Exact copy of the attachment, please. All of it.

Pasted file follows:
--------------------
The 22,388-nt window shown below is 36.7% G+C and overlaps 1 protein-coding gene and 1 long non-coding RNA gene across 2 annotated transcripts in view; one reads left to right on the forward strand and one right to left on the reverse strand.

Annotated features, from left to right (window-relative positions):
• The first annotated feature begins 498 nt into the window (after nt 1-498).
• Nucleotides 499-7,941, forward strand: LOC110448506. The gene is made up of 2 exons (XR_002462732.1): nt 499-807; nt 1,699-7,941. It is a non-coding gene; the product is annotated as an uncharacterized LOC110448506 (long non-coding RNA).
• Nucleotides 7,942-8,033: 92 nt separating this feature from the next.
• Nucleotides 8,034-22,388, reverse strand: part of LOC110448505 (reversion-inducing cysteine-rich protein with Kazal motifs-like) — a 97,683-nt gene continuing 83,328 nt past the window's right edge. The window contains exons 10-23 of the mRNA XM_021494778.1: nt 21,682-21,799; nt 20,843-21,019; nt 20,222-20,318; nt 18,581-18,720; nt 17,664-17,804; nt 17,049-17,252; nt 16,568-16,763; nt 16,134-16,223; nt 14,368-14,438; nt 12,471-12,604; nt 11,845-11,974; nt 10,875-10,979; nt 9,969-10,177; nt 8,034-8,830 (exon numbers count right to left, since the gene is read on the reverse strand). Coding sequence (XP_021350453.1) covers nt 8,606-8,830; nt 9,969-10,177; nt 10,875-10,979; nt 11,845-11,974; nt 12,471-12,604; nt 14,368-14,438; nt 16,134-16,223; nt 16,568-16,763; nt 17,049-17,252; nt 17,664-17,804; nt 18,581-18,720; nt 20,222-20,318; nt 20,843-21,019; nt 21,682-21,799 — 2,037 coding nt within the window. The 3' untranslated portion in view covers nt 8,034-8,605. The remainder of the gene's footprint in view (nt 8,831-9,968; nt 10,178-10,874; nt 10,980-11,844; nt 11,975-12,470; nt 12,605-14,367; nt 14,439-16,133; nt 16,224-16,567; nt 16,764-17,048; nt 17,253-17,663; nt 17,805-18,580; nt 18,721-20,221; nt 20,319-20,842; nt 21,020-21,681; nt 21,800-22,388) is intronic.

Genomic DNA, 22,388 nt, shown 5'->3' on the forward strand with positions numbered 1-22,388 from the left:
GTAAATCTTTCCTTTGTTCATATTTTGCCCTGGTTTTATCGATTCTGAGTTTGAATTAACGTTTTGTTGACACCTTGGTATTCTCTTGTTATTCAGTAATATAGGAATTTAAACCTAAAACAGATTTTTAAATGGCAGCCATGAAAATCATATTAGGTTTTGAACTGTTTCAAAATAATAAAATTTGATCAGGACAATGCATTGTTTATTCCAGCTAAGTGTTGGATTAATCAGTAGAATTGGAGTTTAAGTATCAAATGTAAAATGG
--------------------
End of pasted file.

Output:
The 22,388-nt window shown below is 36.7% G+C and overlaps 1 protein-coding gene and 1 long non-coding RNA gene across 2 annotated transcripts in view; one reads left to right on the forward strand and one right to left on the reverse strand.

Annotated features, from left to right (window-relative positions):
• The first annotated feature begins 498 nt into the window (after nt 1-498).
• Nucleotides 499-7,941, forward strand: LOC110448506. The gene is made up of 2 exons (XR_002462732.1): nt 499-807; nt 1,699-7,941. It is a non-coding gene; the product is annotated as an uncharacterized LOC110448506 (long non-coding RNA).
• Nucleotides 7,942-8,033: 92 nt separating this feature from the next.
• Nucleotides 8,034-22,388, reverse strand: part of LOC110448505 (reversion-inducing cysteine-rich protein with Kazal motifs-like) — a 97,683-nt gene continuing 83,328 nt past the window's right edge. The window contains exons 10-23 of the mRNA XM_021494778.1: nt 21,682-21,799; nt 20,843-21,019; nt 20,222-20,318; nt 18,581-18,720; nt 17,664-17,804; nt 17,049-17,252; nt 16,568-16,763; nt 16,134-16,223; nt 14,368-14,438; nt 12,471-12,604; nt 11,845-11,974; nt 10,875-10,979; nt 9,969-10,177; nt 8,034-8,830 (exon numbers count right to left, since the gene is read on the reverse strand). Coding sequence (XP_021350453.1) covers nt 8,606-8,830; nt 9,969-10,177; nt 10,875-10,979; nt 11,845-11,974; nt 12,471-12,604; nt 14,368-14,438; nt 16,134-16,223; nt 16,568-16,763; nt 17,049-17,252; nt 17,664-17,804; nt 18,581-18,720; nt 20,222-20,318; nt 20,843-21,019; nt 21,682-21,799 — 2,037 coding nt within the window. The 3' untranslated portion in view covers nt 8,034-8,605. The remainder of the gene's footprint in view (nt 8,831-9,968; nt 10,178-10,874; nt 10,980-11,844; nt 11,975-12,470; nt 12,605-14,367; nt 14,439-16,133; nt 16,224-16,567; nt 16,764-17,048; nt 17,253-17,663; nt 17,805-18,580; nt 18,721-20,221; nt 20,319-20,842; nt 21,020-21,681; nt 21,800-22,388) is intronic.

Genomic DNA, 22,388 nt, shown 5'->3' on the forward strand with positions numbered 1-22,388 from the left:
GTAAATCTTTCCTTTGTTCATATTTTGCCCTGGTTTTATCGATTCTGAGTTTGAATTAACGTTTTGTTGACACCTTGGTATTCTCTTGTTATTCAGTAATATAGGAATTTAAACCTAAAACAGATTTTTAAATGGCAGCCATGAAAATCATATTAGGTTTTGAACTGTTTCAAAATAATAAAATTTGATCAGGACAATGCATTGTTTATTCCAGCTAAGTGTTGGATTAATCAGTAGAATTGGAGTTTAAGTATCAAATGTAAAATGG